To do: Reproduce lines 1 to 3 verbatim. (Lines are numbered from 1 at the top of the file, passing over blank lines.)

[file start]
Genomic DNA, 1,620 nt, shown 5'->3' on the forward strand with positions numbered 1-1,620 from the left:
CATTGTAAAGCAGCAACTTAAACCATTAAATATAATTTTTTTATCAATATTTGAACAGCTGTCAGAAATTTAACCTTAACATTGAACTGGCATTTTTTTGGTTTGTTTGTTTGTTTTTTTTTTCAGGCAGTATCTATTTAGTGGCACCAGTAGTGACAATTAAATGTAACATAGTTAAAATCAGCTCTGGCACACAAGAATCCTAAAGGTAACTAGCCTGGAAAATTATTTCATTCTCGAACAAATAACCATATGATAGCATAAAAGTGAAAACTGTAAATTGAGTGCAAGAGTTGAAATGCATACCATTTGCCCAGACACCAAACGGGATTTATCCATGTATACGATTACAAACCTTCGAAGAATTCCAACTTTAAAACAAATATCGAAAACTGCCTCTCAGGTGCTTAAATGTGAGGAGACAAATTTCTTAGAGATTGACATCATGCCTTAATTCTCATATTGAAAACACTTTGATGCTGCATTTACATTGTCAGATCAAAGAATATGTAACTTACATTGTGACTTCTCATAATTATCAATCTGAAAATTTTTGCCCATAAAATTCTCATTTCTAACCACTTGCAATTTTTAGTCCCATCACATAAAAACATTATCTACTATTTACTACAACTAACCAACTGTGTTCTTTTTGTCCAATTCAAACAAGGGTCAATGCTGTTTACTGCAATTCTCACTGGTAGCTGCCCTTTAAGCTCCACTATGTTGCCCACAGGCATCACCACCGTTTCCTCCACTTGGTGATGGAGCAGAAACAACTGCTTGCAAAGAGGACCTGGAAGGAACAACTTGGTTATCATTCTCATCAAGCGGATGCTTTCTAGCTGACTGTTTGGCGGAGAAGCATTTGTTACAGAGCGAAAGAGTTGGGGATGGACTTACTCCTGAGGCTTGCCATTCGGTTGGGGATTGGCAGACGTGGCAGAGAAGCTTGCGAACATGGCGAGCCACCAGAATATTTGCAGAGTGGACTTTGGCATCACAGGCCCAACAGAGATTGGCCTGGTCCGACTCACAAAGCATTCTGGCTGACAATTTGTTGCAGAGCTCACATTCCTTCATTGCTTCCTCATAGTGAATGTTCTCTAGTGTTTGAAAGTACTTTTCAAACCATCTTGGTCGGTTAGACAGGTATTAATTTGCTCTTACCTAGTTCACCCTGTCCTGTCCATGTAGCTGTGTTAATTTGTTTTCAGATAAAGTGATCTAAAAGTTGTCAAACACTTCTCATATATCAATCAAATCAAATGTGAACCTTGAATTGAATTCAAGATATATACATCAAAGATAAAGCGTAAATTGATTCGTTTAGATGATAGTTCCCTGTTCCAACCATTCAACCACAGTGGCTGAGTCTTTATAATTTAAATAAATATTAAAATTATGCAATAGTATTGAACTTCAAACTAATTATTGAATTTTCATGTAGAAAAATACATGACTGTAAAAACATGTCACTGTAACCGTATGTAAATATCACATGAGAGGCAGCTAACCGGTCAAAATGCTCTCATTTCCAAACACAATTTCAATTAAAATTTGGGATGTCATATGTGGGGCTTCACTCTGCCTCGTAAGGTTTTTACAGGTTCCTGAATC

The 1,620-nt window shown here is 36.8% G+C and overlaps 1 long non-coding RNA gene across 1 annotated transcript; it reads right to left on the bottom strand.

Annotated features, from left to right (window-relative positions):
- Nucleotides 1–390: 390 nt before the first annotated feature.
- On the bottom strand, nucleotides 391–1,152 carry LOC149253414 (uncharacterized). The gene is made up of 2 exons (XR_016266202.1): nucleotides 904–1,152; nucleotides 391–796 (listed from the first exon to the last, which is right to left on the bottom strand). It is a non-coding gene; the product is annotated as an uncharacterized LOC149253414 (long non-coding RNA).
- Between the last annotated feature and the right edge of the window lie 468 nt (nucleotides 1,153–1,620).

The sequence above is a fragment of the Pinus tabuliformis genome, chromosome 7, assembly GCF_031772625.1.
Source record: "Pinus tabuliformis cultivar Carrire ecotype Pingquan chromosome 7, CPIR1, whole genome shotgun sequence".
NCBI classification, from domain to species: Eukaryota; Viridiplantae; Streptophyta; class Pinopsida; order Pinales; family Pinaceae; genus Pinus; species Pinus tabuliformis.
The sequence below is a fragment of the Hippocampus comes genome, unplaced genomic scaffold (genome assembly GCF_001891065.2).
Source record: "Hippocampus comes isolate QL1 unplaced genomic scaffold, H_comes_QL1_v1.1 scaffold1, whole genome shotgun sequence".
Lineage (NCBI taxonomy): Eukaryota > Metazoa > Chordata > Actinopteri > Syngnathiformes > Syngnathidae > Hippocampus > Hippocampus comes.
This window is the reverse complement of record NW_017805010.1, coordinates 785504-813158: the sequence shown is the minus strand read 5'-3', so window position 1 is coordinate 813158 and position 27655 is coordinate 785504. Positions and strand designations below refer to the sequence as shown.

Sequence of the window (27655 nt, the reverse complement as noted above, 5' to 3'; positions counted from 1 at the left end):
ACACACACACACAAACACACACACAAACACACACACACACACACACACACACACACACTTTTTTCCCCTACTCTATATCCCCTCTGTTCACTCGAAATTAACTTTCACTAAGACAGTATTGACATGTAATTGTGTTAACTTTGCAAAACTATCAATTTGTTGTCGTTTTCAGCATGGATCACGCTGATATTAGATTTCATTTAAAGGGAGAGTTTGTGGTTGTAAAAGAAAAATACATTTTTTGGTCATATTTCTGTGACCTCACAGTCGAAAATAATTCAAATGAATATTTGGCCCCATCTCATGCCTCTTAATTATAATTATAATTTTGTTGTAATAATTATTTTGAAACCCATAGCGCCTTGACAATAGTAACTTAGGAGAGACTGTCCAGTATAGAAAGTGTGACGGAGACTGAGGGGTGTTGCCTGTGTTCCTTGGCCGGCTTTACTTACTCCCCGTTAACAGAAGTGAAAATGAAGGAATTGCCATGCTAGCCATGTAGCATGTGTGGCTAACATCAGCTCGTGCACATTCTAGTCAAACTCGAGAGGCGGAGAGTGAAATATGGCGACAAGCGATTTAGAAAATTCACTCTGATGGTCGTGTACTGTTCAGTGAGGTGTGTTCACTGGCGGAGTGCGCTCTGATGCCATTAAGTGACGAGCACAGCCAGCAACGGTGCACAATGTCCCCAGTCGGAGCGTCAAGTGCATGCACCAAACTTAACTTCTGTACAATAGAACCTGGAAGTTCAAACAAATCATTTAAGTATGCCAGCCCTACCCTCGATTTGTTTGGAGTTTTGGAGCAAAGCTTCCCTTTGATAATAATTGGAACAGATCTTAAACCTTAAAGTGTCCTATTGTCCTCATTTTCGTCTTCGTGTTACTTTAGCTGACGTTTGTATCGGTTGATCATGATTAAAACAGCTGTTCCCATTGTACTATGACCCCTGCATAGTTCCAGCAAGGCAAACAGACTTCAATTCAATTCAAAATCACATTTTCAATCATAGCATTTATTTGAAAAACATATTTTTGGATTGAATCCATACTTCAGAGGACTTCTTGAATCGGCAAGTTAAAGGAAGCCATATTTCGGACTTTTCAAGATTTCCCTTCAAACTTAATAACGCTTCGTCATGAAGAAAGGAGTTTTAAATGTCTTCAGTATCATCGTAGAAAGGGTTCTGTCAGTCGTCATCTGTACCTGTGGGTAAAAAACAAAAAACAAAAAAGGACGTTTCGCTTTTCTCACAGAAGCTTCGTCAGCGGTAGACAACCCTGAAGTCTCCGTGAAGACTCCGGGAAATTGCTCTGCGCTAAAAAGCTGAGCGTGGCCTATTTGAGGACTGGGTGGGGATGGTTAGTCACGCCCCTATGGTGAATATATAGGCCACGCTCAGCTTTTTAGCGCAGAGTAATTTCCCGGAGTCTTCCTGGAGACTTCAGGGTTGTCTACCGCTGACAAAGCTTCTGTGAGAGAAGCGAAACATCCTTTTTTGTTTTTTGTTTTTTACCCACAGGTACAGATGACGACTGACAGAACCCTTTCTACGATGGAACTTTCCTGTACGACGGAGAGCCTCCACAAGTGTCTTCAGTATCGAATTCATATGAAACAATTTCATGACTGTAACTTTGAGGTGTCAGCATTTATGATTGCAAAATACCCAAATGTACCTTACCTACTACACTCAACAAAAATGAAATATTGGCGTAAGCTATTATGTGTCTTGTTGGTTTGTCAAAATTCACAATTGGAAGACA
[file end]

Genomic DNA, 1,620 nt, shown 5'->3' on the forward strand with positions numbered 1-1,620 from the left:
CATTGTAAAGCAGCAACTTAAACCATTAAATATAATTTTTTTATCAATATTTGAACAGCTGTCAGAAATTTAACCTTAACATTGAACTGGCATTTTTTTGGTTTGTTTGTTTGTTTTTTTTTTCAGGCAGTATCTATTTAGTGGCACCAGTAGTGACAATTAAATGTAACATAGTTAAAATCAGCTCTGGCACACAAGAATCCTAAAGGTAACTAGCCTGGAAAATTATTTCATTCTCGAACAAATAACCATATGATAGCATAAAAGTGAAAACTGTAAATTGAGTGCAAGAGTTGAAATGCATACCATTTGCCCAGACACCAAACGGGATTTATCCATGTATACGATTACAAACCTTCGAAGAATTCCAACTTTAAAACAAATATCGAAAACTGCCTCTCAGGTGCTTAAATGTGAGGAGACAAATTTCTTAGAGATTGACATCATGCCTTAATTCTCATATTGAAAACACTTTGATGCTGCATTTACATTGTCAGATCAAAGAATATGTAACTTACATTGTGACTTCTCATAATTATCAATCTGAAAATTTTTGCCCATAAAATTCTCATTTCTAACCACTTGCAATTTTTAGTCCCATCACATAAAAACATTATCTACTATTTACTACAACTAACCAACTGTGTTCTTTTTGTCCAATTCAAACAAGGGTCAATGCTGTTTACTGCAATTCTCACTGGTAGCTGCCCTTTAAGCTCCACTATGTTGCCCACAGGCATCACCACCGTTTCCTCCACTTGGTGATGGAGCAGAAACAACTGCTTGCAAAGAGGACCTGGAAGGAACAACTTGGTTATCATTCTCATCAAGCGGATGCTTTCTAGCTGACTGTTTGGCGGAGAAGCATTTGTTACAGAGCGAAAGAGTTGGGGATGGACTTACTCCTGAGGCTTGCCATTCGGTTGGGGATTGGCAGACGTGGCAGAGAAGCTTGCGAACATGGCGAGCCACCAGAATATTTGCAGAGTGGACTTTGGCATCACAGGCCCAACAGAGATTGGCCTGGTCCGACTCACAAAGCATTCTGGCTGACAATTTGTTGCAGAGCTCACATTCCTTCATTGCTTCCTCATAGTGAATGTTCTCTAGTGTTTGAAAGTACTTTTCAAACCATCTTGGTCGGTTAGACAGGTATTAATTTGCTCTTACCTAGTTCACCCTGTCCTGTCCATGTAGCTGTGTTAATTTGTTTTCAGATAAAGTGATCTAAAAGTTGTCAAACACTTCTCATATATCAATCAAATCAAATGTGAACCTTGAATTGAATTCAAGATATATACATCAAAGATAAAGCGTAAATTGATTCGTTTAGATGATAGTTCCCTGTTCCAACCATTCAACCACAGTGGCTGAGTCTTTATAATTTAAATAAATATTAAAATTATGCAATAGTATTGAACTTCAAACTAATTATTGAATTTTCATGTAGAAAAATACATGACTGTAAAAACATGTCACTGTAACCGTATGTAAATATCACATGAGAGGCAGCTAACCGGTCAAAATGCTCTCATTTCCAAACACAATTTCAATTAAAATTTGGGATGTCATATGTGGGGCTTCACTCTGCCTCGTAAGGTTTTTACAGGTTCCTGAATC

The 1,620-nt window shown here is 36.8% G+C and overlaps 1 long non-coding RNA gene across 1 annotated transcript; it reads right to left on the bottom strand.